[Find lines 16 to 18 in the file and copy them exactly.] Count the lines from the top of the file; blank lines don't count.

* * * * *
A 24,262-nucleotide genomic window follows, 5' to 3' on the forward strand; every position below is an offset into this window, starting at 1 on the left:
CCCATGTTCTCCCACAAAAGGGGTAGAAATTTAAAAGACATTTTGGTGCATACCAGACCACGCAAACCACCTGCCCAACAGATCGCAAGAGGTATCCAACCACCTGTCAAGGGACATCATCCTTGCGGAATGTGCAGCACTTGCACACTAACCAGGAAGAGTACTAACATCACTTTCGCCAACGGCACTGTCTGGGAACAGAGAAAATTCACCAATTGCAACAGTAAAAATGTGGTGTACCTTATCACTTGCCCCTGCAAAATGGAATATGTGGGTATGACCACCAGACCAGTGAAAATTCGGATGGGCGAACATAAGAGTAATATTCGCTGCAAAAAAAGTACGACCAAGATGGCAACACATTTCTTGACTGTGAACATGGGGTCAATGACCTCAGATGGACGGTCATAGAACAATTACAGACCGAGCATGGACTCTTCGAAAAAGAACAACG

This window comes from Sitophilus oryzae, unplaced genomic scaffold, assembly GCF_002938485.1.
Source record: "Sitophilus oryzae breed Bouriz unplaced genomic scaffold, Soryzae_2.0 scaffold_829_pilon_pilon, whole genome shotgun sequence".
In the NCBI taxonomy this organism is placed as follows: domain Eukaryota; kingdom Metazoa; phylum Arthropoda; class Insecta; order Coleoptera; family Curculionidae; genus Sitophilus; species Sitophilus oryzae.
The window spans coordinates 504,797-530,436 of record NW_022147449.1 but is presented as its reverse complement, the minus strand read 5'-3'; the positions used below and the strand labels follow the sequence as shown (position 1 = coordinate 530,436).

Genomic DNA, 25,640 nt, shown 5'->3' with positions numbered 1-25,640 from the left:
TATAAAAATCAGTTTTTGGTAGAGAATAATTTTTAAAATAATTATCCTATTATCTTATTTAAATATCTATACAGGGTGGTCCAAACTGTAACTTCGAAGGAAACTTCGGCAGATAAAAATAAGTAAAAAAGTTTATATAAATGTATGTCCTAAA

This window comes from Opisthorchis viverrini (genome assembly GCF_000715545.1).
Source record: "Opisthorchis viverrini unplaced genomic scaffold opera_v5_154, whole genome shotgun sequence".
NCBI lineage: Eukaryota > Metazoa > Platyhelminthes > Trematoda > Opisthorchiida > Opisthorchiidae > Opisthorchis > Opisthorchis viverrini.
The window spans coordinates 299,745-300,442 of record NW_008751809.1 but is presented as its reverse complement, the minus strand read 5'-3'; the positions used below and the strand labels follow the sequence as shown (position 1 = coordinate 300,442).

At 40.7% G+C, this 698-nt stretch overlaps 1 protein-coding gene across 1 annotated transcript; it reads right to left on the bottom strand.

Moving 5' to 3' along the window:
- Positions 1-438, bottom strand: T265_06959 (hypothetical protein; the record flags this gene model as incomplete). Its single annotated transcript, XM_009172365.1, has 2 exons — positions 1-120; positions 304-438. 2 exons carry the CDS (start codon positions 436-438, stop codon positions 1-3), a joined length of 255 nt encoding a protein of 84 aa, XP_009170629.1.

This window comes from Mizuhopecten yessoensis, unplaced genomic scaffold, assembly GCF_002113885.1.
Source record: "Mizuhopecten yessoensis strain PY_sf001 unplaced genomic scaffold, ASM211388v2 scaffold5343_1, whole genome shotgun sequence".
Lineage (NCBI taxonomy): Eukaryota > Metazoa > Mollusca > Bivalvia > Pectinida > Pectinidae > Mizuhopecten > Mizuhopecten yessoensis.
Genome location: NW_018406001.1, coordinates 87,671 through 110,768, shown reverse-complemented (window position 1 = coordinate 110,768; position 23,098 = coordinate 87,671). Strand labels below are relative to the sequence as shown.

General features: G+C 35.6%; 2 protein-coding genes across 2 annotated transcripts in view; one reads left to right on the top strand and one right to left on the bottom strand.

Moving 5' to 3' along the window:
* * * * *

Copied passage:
This window comes from Mizuhopecten yessoensis, unplaced genomic scaffold, assembly GCF_002113885.1.
Source record: "Mizuhopecten yessoensis strain PY_sf001 unplaced genomic scaffold, ASM211388v2 scaffold5343_1, whole genome shotgun sequence".
Lineage (NCBI taxonomy): Eukaryota > Metazoa > Mollusca > Bivalvia > Pectinida > Pectinidae > Mizuhopecten > Mizuhopecten yessoensis.